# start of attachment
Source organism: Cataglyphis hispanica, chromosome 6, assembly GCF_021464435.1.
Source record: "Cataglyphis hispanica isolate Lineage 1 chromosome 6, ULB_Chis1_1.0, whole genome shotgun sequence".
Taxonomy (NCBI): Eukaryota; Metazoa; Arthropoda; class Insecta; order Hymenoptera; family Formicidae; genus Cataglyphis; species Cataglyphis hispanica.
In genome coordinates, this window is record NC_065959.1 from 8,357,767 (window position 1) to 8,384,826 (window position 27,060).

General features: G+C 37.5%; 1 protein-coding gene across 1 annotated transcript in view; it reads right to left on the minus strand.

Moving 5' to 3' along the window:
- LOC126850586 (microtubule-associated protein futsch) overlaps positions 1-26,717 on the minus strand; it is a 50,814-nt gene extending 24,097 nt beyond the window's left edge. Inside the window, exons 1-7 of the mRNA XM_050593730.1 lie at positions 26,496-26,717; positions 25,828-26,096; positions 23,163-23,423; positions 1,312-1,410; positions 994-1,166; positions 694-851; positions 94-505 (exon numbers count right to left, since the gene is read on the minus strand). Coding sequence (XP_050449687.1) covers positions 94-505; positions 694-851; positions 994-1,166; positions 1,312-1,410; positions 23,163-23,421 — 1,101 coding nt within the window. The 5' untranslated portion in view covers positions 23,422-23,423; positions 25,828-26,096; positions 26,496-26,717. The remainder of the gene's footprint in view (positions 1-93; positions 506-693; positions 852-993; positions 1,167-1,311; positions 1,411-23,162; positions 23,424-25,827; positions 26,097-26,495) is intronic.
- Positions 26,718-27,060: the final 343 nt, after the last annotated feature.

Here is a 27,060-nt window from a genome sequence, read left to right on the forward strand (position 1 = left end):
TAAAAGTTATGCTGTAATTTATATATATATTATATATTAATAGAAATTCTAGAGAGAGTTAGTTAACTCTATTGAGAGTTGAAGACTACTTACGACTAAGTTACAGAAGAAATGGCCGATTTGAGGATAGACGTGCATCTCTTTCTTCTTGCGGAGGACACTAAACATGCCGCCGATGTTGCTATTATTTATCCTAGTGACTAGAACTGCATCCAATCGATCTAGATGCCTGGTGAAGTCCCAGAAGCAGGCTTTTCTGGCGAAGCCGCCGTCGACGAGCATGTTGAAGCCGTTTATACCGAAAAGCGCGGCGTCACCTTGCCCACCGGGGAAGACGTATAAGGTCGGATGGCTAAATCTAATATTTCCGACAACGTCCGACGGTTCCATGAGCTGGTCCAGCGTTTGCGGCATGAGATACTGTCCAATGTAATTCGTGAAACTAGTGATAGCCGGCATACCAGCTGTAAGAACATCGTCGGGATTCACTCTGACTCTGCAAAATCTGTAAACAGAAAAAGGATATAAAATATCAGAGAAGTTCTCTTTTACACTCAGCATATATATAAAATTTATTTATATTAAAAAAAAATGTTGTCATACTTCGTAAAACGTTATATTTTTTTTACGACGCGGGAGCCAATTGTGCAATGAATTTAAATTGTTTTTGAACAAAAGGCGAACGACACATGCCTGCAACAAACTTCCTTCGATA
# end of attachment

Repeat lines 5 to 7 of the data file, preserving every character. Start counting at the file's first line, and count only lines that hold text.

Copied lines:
General features: G+C 37.5%; 1 protein-coding gene across 1 annotated transcript in view; it reads right to left on the minus strand.

Moving 5' to 3' along the window:
- LOC126850586 (microtubule-associated protein futsch) overlaps positions 1-26,717 on the minus strand; it is a 50,814-nt gene extending 24,097 nt beyond the window's left edge. Inside the window, exons 1-7 of the mRNA XM_050593730.1 lie at positions 26,496-26,717; positions 25,828-26,096; positions 23,163-23,423; positions 1,312-1,410; positions 994-1,166; positions 694-851; positions 94-505 (exon numbers count right to left, since the gene is read on the minus strand). Coding sequence (XP_050449687.1) covers positions 94-505; positions 694-851; positions 994-1,166; positions 1,312-1,410; positions 23,163-23,421 — 1,101 coding nt within the window. The 5' untranslated portion in view covers positions 23,422-23,423; positions 25,828-26,096; positions 26,496-26,717. The remainder of the gene's footprint in view (positions 1-93; positions 506-693; positions 852-993; positions 1,167-1,311; positions 1,411-23,162; positions 23,424-25,827; positions 26,097-26,495) is intronic.